Last Updated: Wednesday, 30 July 2014, 15:15 GMT

UNHCR steps up aid as tens of thousands displaced in Pakistan's border area

Publisher UN High Commissioner for Refugees (UNHCR)
Publication Date 12 July 2011
Cite as UN High Commissioner for Refugees (UNHCR), UNHCR steps up aid as tens of thousands displaced in Pakistan's border area, 12 July 2011, available at: http://www.refworld.org/docid/4e30fd542.html [accessed 30 July 2014]

ISLAMABAD, Pakistan, July 12 (UNHCR) – Tens of thousands of people have been displaced in Pakistan's Kurram agency as the military expands anti-insurgent operations in the country's north-west. The UN refugee agency is stepping up aid efforts following a UN assessment mission last weekend.

The military offensive started in late June in central Kurram agency, one of seven agencies in Pakistan's tribal belt bordering eastern Afghanistan. Local authorities say the conflict could cause 12,000 families – some 84,000 people – to flee their homes in eight villages across an area of 80-square-kilometres in central Kurram, and in the surrounding areas.

Over the past two weeks, 700 families have sought refuge in a new camp in the Durrani area in Sadda town of Lower Kurram. Known as New Durrani camp, it was set up by the local Disaster Management Authority about 30 km from the conflict zone. Some of the camp residents told the UN mission they wanted to stay close to home.

Local officials have registered another 8,000 displaced families staying with urban communities. An additional 200 families are sheltering in a school in Sadda town. Some of those staying with host families are likely to move to the camp soon.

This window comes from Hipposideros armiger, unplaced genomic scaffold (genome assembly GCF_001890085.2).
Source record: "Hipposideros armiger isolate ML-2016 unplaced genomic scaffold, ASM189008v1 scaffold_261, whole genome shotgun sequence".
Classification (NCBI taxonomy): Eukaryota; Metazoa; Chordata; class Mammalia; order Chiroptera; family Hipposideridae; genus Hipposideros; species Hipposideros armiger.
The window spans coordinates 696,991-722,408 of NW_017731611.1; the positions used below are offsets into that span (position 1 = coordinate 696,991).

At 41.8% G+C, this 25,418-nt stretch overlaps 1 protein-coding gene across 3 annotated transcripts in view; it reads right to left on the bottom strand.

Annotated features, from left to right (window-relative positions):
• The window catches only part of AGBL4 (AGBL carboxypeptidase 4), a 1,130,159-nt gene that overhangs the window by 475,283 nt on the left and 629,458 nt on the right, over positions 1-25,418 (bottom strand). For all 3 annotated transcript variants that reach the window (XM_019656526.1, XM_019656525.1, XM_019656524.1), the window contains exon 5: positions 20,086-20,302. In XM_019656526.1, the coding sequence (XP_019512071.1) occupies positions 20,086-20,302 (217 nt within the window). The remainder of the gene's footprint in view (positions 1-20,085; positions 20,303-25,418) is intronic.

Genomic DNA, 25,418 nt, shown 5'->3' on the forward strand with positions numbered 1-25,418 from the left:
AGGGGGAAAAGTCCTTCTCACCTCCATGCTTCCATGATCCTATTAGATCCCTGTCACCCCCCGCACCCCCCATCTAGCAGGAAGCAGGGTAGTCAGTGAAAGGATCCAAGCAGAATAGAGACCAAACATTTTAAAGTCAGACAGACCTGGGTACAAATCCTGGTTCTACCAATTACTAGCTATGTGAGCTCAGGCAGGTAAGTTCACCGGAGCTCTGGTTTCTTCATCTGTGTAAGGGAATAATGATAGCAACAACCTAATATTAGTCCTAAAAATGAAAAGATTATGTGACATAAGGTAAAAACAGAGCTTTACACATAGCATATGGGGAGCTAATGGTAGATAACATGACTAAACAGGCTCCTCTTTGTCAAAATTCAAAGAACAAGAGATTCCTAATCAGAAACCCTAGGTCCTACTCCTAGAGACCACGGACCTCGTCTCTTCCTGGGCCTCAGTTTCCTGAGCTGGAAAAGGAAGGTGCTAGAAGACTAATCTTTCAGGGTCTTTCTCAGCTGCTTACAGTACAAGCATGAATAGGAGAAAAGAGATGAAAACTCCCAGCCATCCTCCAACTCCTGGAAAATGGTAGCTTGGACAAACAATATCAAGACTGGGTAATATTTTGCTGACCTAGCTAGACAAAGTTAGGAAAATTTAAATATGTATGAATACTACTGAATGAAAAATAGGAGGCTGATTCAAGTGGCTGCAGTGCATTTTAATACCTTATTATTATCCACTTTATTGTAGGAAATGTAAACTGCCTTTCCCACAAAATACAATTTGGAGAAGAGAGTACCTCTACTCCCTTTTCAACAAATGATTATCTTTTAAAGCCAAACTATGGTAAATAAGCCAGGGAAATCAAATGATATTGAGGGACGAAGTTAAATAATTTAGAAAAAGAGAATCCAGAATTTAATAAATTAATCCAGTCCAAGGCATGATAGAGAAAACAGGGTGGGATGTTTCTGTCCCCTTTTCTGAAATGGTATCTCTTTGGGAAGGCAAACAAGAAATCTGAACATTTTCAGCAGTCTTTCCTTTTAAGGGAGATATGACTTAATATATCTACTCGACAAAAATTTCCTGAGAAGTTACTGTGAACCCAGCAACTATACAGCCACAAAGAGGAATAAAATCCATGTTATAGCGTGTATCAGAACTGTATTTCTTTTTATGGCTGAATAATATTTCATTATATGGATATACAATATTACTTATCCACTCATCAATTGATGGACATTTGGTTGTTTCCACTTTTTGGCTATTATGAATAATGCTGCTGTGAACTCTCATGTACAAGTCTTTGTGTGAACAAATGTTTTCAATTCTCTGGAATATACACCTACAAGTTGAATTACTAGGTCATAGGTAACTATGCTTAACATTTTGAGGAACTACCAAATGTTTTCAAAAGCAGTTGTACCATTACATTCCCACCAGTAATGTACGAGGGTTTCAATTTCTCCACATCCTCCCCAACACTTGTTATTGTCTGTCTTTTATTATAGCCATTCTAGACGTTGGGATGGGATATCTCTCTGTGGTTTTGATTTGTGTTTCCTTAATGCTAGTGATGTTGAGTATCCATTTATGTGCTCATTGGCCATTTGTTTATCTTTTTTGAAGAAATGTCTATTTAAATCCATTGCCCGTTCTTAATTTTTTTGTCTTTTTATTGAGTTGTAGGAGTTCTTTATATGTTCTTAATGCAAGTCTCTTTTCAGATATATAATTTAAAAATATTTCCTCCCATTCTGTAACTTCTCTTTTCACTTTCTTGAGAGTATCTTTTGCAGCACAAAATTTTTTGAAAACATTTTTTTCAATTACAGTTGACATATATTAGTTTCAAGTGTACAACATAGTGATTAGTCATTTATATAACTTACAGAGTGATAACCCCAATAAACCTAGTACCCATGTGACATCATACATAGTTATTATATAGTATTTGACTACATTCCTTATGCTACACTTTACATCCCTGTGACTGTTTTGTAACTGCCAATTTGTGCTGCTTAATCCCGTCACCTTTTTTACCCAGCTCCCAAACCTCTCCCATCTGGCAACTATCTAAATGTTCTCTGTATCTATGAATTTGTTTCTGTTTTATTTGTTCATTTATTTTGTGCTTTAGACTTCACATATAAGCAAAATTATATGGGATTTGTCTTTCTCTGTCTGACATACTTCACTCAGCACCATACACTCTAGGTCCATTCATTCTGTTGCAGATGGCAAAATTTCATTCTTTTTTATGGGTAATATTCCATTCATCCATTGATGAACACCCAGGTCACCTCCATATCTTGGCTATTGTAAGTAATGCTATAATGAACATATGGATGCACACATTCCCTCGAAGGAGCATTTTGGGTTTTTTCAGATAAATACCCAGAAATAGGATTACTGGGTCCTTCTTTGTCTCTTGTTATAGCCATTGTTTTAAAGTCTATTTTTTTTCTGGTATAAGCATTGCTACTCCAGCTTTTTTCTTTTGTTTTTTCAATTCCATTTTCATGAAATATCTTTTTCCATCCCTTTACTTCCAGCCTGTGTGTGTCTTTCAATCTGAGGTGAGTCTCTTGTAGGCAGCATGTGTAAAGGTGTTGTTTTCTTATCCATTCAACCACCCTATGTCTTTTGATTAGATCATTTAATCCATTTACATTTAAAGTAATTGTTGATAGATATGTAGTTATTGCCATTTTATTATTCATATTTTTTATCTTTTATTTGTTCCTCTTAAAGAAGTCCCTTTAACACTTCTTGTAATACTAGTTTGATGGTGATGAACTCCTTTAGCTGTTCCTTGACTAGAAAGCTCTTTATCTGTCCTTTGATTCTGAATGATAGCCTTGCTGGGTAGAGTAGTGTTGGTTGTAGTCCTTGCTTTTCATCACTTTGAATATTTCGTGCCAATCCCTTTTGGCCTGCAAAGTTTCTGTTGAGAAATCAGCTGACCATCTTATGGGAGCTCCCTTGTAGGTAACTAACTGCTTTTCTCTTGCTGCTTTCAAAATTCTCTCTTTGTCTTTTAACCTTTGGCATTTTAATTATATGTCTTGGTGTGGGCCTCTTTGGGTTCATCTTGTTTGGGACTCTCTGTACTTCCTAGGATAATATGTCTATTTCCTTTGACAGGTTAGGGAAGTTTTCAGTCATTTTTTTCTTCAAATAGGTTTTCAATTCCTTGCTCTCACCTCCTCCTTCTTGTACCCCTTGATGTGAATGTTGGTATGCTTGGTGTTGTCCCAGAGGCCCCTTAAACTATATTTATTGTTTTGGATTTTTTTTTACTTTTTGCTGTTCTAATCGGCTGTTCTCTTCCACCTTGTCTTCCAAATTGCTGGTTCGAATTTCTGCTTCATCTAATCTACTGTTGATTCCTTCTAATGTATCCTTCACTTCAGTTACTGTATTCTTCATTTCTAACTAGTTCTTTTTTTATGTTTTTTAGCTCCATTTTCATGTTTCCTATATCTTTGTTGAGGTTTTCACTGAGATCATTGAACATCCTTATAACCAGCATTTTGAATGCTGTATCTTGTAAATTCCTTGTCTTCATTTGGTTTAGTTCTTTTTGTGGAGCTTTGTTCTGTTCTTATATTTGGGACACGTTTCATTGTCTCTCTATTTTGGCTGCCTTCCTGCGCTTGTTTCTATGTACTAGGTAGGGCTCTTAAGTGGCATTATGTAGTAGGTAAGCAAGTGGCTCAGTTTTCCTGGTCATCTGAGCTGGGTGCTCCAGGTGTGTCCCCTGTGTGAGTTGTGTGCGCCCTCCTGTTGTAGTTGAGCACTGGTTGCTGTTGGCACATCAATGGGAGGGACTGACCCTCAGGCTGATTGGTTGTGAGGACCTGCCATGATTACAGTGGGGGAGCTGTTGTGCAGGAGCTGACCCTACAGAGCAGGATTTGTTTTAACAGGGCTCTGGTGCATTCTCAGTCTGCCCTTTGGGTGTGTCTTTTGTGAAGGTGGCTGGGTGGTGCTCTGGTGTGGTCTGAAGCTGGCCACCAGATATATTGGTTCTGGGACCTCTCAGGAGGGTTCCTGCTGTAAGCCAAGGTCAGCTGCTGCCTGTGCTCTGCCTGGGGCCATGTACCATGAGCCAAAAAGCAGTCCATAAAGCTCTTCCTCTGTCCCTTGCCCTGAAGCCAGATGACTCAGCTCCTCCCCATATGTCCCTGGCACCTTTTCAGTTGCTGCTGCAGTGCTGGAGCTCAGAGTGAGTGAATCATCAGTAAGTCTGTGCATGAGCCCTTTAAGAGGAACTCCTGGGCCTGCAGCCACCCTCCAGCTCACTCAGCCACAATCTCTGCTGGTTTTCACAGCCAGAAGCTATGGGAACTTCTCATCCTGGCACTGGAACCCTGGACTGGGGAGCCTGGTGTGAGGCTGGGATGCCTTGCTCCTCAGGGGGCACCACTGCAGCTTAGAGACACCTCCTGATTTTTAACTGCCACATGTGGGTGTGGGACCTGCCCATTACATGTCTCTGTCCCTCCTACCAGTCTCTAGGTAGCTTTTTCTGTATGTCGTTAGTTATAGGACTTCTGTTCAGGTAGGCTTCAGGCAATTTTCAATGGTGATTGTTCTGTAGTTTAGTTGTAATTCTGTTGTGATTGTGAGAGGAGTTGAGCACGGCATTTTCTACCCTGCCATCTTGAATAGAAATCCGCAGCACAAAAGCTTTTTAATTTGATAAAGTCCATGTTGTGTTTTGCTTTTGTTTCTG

"While the local authorities have moved quickly to provide tents, cooked food and drinking water in the camp, there is an urgent need to improve infrastructure with proper layout of tents, construction of latrines, washrooms and kitchens, and to conduct a verifiable electronic registration process," said Mengesha Kebede, UNHCR's Pakistan Representative. "That's why we are urgently deploying expert staff to help authorities manage the situation."

UNHCR is sending site planners and camp managers to New Durrani camp. The agency will also fund and provide technical support for a computer-based registration process for displaced people staying in and outside of the camp.

UNHCR had earlier provided 700 tents, 200 family kits of emergency supplies, and a portable warehouse. Its staff will continue to distribute tents and other relief supplies to camp dwellers. They will also work with local authorities and non-governmental organizations to pitch tents, provide hot meals, build kitchens, and distribute firewood.

This is not the first time people have been forced to flee Kurram agency, which has seen several years of conflict fuelled by long-standing sectarian tensions and an influx of militants from neighbouring areas. In 2010, some 130,000 people fled Lower Kurram and took refuge in the districts of Peshawar, Kohat and Hangu in neighbouring Khyber Pakhtunkwa province. Most are still unable to return due to simmering tensions in their home areas.

In the past three years, successive waves of conflict between government forces and militants in north-western Pakistan have displaced more than 4 million people. The vast majority has since returned home, but some 400,000 people from South Waziristan, Orakzai, Kurram, Khyber, Mohmand, Bajaur tribal areas remain displaced. Around 57,000 of them still live in four camps, but most live among host communities in Dera Ismail Khan, Kohat, Peshawar, Tank and Hangu areas of Khyber Pakhtunkwa province.

By Ariane Rummery and Duniya Khan in Islamabad, Pakistan

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